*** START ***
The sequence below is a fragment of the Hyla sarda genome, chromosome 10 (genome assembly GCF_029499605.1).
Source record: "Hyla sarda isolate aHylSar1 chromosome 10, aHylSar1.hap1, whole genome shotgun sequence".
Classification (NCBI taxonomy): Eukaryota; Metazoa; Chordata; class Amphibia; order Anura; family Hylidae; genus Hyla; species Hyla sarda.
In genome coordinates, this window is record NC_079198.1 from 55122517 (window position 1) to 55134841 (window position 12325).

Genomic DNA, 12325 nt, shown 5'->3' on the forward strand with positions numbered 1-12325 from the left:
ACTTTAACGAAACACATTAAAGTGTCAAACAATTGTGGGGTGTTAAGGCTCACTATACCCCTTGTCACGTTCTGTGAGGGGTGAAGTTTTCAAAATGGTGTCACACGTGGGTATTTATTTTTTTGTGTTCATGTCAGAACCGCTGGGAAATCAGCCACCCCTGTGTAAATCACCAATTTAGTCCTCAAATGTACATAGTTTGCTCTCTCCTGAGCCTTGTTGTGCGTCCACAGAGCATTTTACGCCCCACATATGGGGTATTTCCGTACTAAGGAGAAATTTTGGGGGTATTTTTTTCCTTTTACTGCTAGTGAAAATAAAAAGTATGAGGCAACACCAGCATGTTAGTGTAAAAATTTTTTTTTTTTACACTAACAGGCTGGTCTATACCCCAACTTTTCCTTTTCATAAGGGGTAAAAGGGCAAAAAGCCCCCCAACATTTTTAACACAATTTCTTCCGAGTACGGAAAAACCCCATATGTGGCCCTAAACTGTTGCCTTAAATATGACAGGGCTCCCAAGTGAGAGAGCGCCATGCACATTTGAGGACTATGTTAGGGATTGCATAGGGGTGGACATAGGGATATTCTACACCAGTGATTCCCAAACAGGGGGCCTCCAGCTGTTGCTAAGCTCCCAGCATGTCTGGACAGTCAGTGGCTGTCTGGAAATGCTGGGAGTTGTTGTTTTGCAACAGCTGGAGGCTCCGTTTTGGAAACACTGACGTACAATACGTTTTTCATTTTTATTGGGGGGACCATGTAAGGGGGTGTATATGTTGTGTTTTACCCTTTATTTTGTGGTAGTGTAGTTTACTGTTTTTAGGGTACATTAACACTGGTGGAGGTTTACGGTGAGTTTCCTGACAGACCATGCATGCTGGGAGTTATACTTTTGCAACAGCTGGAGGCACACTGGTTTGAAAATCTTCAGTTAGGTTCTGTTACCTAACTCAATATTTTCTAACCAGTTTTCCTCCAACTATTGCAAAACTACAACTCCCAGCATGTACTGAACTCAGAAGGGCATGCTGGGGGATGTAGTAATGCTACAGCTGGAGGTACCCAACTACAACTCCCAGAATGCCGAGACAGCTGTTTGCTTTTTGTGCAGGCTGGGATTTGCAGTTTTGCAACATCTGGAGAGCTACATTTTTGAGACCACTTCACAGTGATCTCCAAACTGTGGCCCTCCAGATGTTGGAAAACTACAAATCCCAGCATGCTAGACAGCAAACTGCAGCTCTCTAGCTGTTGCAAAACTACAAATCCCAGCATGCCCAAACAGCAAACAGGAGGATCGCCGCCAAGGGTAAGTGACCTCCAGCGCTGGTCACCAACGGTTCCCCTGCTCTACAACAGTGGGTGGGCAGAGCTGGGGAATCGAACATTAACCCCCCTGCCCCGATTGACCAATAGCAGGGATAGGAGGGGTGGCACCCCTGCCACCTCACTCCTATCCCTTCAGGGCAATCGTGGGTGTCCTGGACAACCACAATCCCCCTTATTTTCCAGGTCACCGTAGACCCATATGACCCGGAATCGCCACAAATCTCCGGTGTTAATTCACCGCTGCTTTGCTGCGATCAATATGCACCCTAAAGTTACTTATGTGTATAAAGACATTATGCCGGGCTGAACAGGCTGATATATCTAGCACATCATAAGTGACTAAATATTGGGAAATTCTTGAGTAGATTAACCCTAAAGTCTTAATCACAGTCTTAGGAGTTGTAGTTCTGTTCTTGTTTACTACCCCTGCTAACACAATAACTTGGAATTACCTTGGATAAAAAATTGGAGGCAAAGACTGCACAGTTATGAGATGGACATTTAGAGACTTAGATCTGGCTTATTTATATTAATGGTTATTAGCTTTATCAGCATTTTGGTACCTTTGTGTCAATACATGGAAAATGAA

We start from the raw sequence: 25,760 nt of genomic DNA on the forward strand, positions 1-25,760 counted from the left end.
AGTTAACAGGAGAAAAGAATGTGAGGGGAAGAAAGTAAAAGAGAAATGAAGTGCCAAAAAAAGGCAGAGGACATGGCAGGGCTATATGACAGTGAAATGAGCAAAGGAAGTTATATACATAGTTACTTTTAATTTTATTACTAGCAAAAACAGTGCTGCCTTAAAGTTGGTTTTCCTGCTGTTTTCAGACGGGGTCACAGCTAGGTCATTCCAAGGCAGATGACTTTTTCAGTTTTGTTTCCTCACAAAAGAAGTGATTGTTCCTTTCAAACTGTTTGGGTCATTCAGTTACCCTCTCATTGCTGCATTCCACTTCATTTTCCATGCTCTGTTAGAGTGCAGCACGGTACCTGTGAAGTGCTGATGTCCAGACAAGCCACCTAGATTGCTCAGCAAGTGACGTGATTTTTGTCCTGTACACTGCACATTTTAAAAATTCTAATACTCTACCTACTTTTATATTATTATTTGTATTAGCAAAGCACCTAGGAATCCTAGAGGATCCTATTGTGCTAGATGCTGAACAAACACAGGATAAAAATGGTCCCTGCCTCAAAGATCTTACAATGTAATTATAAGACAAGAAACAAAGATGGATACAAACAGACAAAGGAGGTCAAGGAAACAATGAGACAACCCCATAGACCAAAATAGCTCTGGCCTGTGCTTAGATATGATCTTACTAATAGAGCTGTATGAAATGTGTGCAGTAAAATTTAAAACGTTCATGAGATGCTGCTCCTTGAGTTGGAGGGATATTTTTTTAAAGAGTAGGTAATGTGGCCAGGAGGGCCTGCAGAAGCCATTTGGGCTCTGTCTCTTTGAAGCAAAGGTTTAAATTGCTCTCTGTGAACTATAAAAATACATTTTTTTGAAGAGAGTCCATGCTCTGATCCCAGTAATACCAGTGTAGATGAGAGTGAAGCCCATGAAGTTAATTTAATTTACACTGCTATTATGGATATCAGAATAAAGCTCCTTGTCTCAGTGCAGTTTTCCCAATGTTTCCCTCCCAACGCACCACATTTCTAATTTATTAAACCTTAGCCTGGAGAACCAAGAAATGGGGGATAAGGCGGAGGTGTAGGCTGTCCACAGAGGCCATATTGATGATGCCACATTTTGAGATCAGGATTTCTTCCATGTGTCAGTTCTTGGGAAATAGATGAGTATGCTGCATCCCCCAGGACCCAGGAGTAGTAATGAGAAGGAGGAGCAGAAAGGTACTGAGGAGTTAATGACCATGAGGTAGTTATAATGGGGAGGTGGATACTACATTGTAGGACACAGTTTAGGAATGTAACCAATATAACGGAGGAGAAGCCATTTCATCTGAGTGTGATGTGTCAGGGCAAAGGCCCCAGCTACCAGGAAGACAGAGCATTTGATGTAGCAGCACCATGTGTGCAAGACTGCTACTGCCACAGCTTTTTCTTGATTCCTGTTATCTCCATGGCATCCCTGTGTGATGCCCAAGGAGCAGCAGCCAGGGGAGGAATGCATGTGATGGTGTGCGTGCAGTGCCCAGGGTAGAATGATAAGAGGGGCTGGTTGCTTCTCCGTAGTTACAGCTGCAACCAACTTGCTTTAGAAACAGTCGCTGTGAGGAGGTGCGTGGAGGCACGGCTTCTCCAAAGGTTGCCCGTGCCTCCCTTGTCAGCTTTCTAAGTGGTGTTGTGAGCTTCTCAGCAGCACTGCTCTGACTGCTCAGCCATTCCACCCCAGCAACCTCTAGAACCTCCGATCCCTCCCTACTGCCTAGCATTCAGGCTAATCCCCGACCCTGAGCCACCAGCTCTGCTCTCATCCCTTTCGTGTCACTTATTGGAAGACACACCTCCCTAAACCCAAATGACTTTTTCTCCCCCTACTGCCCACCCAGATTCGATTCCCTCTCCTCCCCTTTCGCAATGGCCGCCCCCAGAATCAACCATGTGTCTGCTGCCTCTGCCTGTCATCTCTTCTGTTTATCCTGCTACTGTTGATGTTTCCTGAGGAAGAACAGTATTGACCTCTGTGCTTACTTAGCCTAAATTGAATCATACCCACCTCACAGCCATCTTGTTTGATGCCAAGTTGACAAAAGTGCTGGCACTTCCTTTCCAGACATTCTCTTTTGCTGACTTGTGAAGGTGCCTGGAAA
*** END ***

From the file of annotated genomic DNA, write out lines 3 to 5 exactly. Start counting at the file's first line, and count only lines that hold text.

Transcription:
Classification (NCBI taxonomy): Eukaryota; Metazoa; Chordata; class Amphibia; order Anura; family Hylidae; genus Hyla; species Hyla sarda.
In genome coordinates, this window is record NC_079198.1 from 55122517 (window position 1) to 55134841 (window position 12325).

Genomic DNA, 12325 nt, shown 5'->3' on the forward strand with positions numbered 1-12325 from the left: